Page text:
We are thrilled to host a visiting master’s student, Lisa Michelitsch, starting next month. Lisa’s visit is sponsored by a generous scholarship from the Marshall Plan Foundation. Here’s why she’s excited to come to Chicagoland:
During my bachelor´s degree program in Molecular Biology, I had the honor of doing two research internships abroad within Europe as well as working in multiple laboratories in Graz. This was a meaningful addition for my young academic education and simultaneously opened new scientific doors for me. Working in different laboratories with different people from all over the world showed me how important it is to create mutual understanding of different people’s views and opinions. In my mind, this is essential for exchanging knowledge between people with different cultures or backgrounds. From this constructive experience, I knew that I want to do my master thesis abroad to further broaden my scientific and personal horizon.
In addition, a well built network will give me the opportunity to keep up-to-date on new discoveries and ideas, which would be good for me to constantly develop myself in an area I love. Furthermore I get the chance to connect with people, which is another passion of mine. Following this idea (and big thanks to my supervisor, Alex Mahnert at the Department of Environmental Biotechnology in Graz), I had the chance to get in touch with Erica Marie Hartmann in person at her exciting presentation about the dust microbiome in July 2017. I was impressed by her work and the engagement of sharing knowledge with the public, which I think is one of the most important things in today´s science.
And thanks to the Marshall Plan Foundation, I now have the financial support to do my master thesis in the Hartmann Lab at Northwestern. The Foundation established an academic exchange program to fund scholarships for academic exchange between Austria and the U.S. with a special focus on Universities of Applied Sciences and Technical Universities. They support students, helping them in their career development and opening doors for transnational mobility. A key element of the scholarship is the freedom of the fellows to choose a research topic and the appropriate University fitting their individual needs.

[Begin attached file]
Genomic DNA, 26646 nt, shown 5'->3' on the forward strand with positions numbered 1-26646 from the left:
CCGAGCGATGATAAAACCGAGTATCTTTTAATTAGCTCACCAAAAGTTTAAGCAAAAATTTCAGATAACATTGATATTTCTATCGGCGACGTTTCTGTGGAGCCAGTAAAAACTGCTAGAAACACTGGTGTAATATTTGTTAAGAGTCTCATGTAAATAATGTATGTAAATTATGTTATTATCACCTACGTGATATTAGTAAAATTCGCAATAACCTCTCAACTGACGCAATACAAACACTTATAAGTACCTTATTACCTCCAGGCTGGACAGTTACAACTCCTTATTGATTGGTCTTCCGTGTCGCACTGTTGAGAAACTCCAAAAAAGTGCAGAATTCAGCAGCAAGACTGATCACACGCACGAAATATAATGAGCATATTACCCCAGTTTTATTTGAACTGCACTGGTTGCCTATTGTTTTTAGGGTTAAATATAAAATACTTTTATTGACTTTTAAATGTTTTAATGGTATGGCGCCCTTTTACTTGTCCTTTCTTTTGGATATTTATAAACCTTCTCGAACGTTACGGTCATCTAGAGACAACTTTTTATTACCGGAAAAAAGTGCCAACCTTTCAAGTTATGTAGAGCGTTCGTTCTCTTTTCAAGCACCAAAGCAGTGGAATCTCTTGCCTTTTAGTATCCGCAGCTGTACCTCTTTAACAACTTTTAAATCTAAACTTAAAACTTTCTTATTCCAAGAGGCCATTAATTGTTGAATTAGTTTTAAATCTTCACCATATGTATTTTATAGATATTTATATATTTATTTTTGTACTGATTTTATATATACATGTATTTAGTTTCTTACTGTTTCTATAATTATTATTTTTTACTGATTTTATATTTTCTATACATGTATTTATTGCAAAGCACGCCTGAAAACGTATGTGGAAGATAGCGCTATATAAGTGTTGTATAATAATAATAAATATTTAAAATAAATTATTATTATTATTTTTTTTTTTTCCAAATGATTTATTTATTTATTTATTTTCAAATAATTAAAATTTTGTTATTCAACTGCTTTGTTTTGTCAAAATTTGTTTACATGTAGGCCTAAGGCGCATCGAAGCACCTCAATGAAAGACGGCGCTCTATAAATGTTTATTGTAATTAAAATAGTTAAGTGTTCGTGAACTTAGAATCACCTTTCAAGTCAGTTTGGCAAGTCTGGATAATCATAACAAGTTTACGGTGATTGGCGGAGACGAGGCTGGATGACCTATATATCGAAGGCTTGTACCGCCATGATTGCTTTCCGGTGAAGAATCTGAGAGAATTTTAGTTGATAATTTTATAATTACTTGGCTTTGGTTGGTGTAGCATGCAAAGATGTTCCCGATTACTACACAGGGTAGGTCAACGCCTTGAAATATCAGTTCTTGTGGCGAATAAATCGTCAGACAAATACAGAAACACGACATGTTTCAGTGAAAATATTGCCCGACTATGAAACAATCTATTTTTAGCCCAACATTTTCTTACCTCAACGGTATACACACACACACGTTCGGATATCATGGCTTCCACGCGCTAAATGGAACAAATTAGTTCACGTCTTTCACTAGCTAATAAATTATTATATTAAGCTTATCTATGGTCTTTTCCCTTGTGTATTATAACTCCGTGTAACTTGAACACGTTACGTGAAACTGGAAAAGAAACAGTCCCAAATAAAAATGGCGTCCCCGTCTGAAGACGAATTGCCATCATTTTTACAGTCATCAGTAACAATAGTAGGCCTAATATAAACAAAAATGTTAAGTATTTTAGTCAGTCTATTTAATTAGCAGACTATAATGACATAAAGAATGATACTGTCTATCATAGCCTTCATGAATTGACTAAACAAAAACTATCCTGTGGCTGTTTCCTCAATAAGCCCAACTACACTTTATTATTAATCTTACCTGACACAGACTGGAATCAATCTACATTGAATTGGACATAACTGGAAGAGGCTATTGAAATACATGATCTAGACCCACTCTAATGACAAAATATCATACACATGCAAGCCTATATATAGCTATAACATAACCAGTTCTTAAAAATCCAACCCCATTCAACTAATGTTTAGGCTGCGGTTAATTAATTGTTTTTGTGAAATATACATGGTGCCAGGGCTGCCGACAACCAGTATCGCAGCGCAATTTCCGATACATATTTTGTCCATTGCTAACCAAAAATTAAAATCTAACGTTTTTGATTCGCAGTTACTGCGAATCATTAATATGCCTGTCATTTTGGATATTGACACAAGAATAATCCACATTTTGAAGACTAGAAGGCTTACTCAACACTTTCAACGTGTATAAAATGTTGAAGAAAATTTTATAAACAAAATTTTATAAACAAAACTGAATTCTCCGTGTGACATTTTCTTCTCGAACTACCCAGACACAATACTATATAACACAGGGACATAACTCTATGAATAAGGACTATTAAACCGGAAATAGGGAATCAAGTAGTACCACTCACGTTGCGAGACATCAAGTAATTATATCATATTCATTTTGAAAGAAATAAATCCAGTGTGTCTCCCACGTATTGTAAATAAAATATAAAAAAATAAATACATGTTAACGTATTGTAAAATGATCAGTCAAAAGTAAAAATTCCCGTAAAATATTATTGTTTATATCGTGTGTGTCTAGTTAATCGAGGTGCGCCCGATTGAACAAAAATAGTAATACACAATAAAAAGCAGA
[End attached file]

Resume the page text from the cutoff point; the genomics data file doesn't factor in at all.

The opportunity to choose the topic on my own was not only given by the scholarship but also by Erica, which really means a lot to me. I have decided to work on a new microbiome project centered on toothbrushes, which I´m very curious about. I can´t wait to join Erica’s group because I´m really motivated and eager to learn new methods and share ideas with all lab members.
I am convinced that this experience not only helps me in giving my master´s program the perfect closure but also provides a specific boost for a promising scientific career in the future.
Besides the amazing scientific opportunities that I get at Northwestern, I am also looking forward to going to the U.S. for the first time and to living in Chicago for an extended period of time.